New York

John Chamberlain

Leo Castelli Gallery uptown

Each of John Chamberlain’s six new welded auto sculptures, comprised of the front ends of car chassis, bodies and fenders, is pinned by a rod to the wall, and bears an unmistakable resemblance to hunters’ mounted trophies. The massive top third of each piece tapers, with tusklike planar thrusts to left and right, to the narrow lower part, whose shape, a cross between the trunk of a baby elephant and the snout of an oversized hoar, ends about 18 inches above the gallery floor.

The sculptures are about five feet in height, so one must gaze up at the outer sweeps of metal, smallish like Indian elephant ears, and stare directly into the dashboard light holes or the vortices of crushed metal in the proper place of implacable eyes. Like de Kooning’s “woman” variations, Chamberlain’s work here mixes abstract and figurative styles, but as Chamberlain hasn’t titled these pieces, a special effort of will is required to decide one isn’t arbitrarily projecting a motif onto the sculpture. But it’s really there amid the more abstract tensions of bent metal. In the upper mass metallic folds hint at large cavities within and small lateral thrusts create an airiness that belies the heavy material. Along the lower projection parallel planes provide contrasting surfaces, sometimes bending in obtuse angles along their course, sometimes splaying out at the end, sometimes straight as an I-beam and seamed with empty rivet holes. A respectable case could be made for the phallic quality of these works, but that remains a tertiary effect, not as forceful as the recognition of car and beast. The Chamberlain lexicon of bare and rusted metal, gray undercoat, car enamels, chrome, plus splotches of paint—particularly blood red and mossy green—thrown on by the artist, provide the intense, almost suicidal cheerfulness favored by Detroit designers.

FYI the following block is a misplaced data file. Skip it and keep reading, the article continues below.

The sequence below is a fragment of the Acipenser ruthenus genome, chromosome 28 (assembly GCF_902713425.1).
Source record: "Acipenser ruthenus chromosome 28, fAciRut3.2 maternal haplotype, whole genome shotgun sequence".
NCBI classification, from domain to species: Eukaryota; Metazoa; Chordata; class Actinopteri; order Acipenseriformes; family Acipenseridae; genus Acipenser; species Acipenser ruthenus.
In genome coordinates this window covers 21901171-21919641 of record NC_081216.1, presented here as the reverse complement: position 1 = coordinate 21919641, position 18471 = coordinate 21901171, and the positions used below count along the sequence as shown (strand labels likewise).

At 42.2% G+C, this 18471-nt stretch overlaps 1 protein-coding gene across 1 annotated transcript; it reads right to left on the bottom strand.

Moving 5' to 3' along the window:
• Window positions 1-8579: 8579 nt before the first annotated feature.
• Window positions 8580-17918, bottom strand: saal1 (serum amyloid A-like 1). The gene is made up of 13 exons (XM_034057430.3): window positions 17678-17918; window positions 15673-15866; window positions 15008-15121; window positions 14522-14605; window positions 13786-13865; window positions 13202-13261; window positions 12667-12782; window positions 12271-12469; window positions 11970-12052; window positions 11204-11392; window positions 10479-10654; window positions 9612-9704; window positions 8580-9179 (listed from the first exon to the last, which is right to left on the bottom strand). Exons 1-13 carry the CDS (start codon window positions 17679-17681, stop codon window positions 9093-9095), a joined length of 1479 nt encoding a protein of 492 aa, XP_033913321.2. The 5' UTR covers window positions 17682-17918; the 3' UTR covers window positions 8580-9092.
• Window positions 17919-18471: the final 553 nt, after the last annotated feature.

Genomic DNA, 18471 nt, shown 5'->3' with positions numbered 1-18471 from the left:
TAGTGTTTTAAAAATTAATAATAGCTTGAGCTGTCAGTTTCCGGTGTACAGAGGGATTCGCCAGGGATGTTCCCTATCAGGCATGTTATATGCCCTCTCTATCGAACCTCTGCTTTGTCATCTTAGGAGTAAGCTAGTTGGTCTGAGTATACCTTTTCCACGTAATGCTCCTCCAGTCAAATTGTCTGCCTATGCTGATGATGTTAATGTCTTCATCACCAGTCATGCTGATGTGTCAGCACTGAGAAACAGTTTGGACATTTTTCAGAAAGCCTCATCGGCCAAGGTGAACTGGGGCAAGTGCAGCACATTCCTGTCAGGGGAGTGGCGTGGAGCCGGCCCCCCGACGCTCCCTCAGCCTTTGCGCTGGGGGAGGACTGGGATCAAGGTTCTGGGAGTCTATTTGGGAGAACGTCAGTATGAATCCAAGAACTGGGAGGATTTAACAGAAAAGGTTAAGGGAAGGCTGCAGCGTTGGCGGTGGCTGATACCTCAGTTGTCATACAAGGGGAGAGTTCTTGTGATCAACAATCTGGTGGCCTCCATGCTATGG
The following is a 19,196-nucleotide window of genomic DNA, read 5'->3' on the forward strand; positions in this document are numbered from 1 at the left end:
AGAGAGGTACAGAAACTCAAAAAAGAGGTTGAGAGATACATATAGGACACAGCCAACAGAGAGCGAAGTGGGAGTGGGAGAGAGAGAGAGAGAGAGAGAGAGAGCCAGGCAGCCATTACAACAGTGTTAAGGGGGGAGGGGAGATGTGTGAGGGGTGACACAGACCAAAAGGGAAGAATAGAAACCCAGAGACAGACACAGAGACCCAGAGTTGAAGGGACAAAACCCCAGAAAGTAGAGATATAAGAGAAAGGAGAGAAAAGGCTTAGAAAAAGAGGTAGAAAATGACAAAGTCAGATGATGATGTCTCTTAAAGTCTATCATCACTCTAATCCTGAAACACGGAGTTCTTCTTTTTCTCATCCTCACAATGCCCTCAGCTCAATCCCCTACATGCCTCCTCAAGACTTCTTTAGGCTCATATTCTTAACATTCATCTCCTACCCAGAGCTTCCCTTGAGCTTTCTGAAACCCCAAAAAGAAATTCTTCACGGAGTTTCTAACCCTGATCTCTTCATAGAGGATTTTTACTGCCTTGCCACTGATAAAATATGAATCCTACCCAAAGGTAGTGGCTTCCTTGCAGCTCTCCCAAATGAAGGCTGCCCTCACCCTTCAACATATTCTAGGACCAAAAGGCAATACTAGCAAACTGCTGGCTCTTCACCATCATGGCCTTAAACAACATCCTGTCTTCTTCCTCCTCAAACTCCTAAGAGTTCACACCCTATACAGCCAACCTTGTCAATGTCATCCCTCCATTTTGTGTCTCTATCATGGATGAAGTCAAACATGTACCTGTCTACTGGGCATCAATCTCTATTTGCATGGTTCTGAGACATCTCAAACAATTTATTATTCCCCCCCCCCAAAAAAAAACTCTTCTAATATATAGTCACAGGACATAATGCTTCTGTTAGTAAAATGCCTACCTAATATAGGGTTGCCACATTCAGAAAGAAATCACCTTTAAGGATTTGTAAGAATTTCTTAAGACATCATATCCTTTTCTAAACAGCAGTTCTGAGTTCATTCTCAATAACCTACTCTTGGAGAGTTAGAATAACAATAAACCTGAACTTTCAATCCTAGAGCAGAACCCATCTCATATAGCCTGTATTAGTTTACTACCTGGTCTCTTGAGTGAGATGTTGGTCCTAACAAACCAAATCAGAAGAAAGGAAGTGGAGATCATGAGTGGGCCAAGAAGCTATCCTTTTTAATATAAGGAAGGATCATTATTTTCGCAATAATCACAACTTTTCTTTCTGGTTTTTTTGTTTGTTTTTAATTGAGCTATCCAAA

All the pieces are tilted to the left, recalling the Ant Farm’s Cadillac Ranch, constructed on Stanley Marsh’s ranch in Amarillo, Texas, where Chamberlain worked in the early 1970s. The half-buried Cadillacs have been documented in a videotape by the Ant Farm, in which a voiceover informs us that the 60-degree angle of the cars parallels the 60-degree angle of the Great Pyramid of Cheops. Of course in Chamberlain’s show the serialization points more to the off-vertical axis typical of his freestanding sculpture than to that product of ancient Egyptian assembly-lines. But the gesture is not free from the Ant Farm’s keen sense of the absurd.

In an interview in Artforum (February, 1972) Chamberlain explained he felt a piece complete when it “fit” together well. But in a larger context, the strength of Chamberlain’s work comes from the ways it doesn’t easily slip into its environment and disappear. His recent large Texas pieces generated newspaper ferment when’ exhibited outdoors in the Dag Hammarskjold Sculpture Plaza in 1973–4, and at the Missouri Botanical Gardens in St. Louis in 1975. Even the innocuous plexiglas works of 1970 had the honest gall to be saccharine to the point of toothache, while the urethane foam couches of the late ’60s annoyed their collectors by crumbling apart after steady use.

The stubborn play upon “fit” continues in this Castelli show, but in a strangely inverted form. The pieces stand against the walls, expertly reflect figurative trends, affect an elegant tilt. That takes care of everybody, right? It will be a great day when Chamberlain does Mount Rushmore in the Jersey Meadows out of car junk.

Barbara Baracks